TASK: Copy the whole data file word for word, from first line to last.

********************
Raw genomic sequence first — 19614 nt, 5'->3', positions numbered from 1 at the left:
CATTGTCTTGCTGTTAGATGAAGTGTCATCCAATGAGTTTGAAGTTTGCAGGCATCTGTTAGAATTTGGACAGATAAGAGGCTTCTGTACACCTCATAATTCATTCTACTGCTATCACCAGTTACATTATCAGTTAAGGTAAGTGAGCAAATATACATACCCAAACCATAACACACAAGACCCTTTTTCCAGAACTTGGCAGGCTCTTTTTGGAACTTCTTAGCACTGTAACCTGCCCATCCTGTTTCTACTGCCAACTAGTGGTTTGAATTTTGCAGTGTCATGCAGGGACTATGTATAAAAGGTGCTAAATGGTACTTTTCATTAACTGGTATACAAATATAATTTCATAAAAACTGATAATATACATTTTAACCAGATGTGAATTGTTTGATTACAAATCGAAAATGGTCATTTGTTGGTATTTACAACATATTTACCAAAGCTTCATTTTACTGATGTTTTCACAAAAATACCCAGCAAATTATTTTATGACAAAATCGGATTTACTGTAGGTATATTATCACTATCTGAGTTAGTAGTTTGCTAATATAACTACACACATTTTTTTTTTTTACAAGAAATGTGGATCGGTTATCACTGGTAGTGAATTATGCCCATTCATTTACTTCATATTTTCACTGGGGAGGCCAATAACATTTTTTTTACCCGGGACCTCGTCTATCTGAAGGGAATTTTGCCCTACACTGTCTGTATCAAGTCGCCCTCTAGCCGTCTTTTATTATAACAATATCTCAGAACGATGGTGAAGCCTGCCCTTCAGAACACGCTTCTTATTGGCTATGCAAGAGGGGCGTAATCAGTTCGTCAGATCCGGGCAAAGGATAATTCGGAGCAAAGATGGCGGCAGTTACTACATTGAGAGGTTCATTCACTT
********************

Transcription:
Raw genomic sequence first — 19614 nt, 5'->3', positions numbered from 1 at the left:
CATTGTCTTGCTGTTAGATGAAGTGTCATCCAATGAGTTTGAAGTTTGCAGGCATCTGTTAGAATTTGGACAGATAAGAGGCTTCTGTACACCTCATAATTCATTCTACTGCTATCACCAGTTACATTATCAGTTAAGGTAAGTGAGCAAATATACATACCCAAACCATAACACACAAGACCCTTTTTCCAGAACTTGGCAGGCTCTTTTTGGAACTTCTTAGCACTGTAACCTGCCCATCCTGTTTCTACTGCCAACTAGTGGTTTGAATTTTGCAGTGTCATGCAGGGACTATGTATAAAAGGTGCTAAATGGTACTTTTCATTAACTGGTATACAAATATAATTTCATAAAAACTGATAATATACATTTTAACCAGATGTGAATTGTTTGATTACAAATCGAAAATGGTCATTTGTTGGTATTTACAACATATTTACCAAAGCTTCATTTTACTGATGTTTTCACAAAAATACCCAGCAAATTATTTTATGACAAAATCGGATTTACTGTAGGTATATTATCACTATCTGAGTTAGTAGTTTGCTAATATAACTACACACATTTTTTTTTTTTACAAGAAATGTGGATCGGTTATCACTGGTAGTGAATTATGCCCATTCATTTACTTCATATTTTCACTGGGGAGGCCAATAACATTTTTTTTACCCGGGACCTCGTCTATCTGAAGGGAATTTTGCCCTACACTGTCTGTATCAAGTCGCCCTCTAGCCGTCTTTTATTATAACAATATCTCAGAACGATGGTGAAGCCTGCCCTTCAGAACACGCTTCTTATTGGCTATGCAAGAGGGGCGTAATCAGTTCGTCAGATCCGGGCAAAGGATAATTCGGAGCAAAGATGGCGGCAGTTACTACATTGAGAGGTTCATTCACTT